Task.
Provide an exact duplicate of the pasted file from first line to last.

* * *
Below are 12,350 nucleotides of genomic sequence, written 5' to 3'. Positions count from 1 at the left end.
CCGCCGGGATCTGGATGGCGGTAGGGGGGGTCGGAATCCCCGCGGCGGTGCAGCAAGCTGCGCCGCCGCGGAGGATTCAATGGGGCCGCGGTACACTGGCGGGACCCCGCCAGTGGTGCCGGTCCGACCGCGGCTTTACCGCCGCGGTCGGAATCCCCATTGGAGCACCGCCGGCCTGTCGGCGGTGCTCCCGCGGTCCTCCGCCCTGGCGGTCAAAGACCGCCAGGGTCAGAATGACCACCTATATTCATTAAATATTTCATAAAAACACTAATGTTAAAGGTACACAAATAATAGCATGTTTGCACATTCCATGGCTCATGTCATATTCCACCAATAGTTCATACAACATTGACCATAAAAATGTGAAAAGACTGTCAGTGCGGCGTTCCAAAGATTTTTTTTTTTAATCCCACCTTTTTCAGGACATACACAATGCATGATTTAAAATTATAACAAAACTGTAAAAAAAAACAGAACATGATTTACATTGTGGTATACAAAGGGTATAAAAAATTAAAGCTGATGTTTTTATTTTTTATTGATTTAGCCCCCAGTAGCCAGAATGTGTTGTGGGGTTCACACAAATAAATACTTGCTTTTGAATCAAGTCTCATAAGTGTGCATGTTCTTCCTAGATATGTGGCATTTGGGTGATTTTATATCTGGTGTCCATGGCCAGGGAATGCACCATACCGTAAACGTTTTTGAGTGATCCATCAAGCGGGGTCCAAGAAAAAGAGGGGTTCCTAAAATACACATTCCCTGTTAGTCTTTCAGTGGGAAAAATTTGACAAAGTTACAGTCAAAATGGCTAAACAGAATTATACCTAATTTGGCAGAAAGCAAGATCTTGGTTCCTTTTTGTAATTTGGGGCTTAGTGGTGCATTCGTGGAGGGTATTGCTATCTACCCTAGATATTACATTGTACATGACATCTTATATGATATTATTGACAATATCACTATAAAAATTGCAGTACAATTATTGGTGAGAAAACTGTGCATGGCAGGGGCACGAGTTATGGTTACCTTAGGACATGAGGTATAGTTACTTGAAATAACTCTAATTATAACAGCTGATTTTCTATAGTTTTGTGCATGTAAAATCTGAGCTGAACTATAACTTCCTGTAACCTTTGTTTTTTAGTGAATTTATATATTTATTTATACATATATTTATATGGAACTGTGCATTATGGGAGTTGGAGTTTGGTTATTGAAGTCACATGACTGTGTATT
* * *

Below are 12,350 nucleotides of genomic sequence, written 5' to 3'. Positions count from 1 at the left end.
CCGCCGGGATCTGGATGGCGGTAGGGGGGGTCGGAATCCCCGCGGCGGTGCAGCAAGCTGCGCCGCCGCGGAGGATTCAATGGGGCCGCGGTACACTGGCGGGACCCCGCCAGTGGTGCCGGTCCGACCGCGGCTTTACCGCCGCGGTCGGAATCCCCATTGGAGCACCGCCGGCCTGTCGGCGGTGCTCCCGCGGTCCTCCGCCCTGGCGGTCAAAGACCGCCAGGGTCAGAATGACCACCTATATTCATTAAATATTTCATAAAAACACTAATGTTAAAGGTACACAAATAATAGCATGTTTGCACATTCCATGGCTCATGTCATATTCCACCAATAGTTCATACAACATTGACCATAAAAATGTGAAAAGACTGTCAGTGCGGCGTTCCAAAGATTTTTTTTTTTAATCCCACCTTTTTCAGGACATACACAATGCATGATTTAAAATTATAACAAAACTGTAAAAAAAAACAGAACATGATTTACATTGTGGTATACAAAGGGTATAAAAAATTAAAGCTGATGTTTTTATTTTTTATTGATTTAGCCCCCAGTAGCCAGAATGTGTTGTGGGGTTCACACAAATAAATACTTGCTTTTGAATCAAGTCTCATAAGTGTGCATGTTCTTCCTAGATATGTGGCATTTGGGTGATTTTATATCTGGTGTCCATGGCCAGGGAATGCACCATACCGTAAACGTTTTTGAGTGATCCATCAAGCGGGGTCCAAGAAAAAGAGGGGTTCCTAAAATACACATTCCCTGTTAGTCTTTCAGTGGGAAAAATTTGACAAAGTTACAGTCAAAATGGCTAAACAGAATTATACCTAATTTGGCAGAAAGCAAGATCTTGGTTCCTTTTTGTAATTTGGGGCTTAGTGGTGCATTCGTGGAGGGTATTGCTATCTACCCTAGATATTACATTGTACATGACATCTTATATGATATTATTGACAATATCACTATAAAAATTGCAGTACAATTATTGGTGAGAAAACTGTGCATGGCAGGGGCACGAGTTATGGTTACCTTAGGACATGAGGTATAGTTACTTGAAATAACTCTAATTATAACAGCTGATTTTCTATAGTTTTGTGCATGTAAAATCTGAGCTGAACTATAACTTCCTGTAACCTTTGTTTTTTAGTGAATTTATATATTTATTTATACATATATTTATATGGAACTGTGCATTATGGGAGTTGGAGTTTGGTTATTGAAGTCACATGACTGTGTATT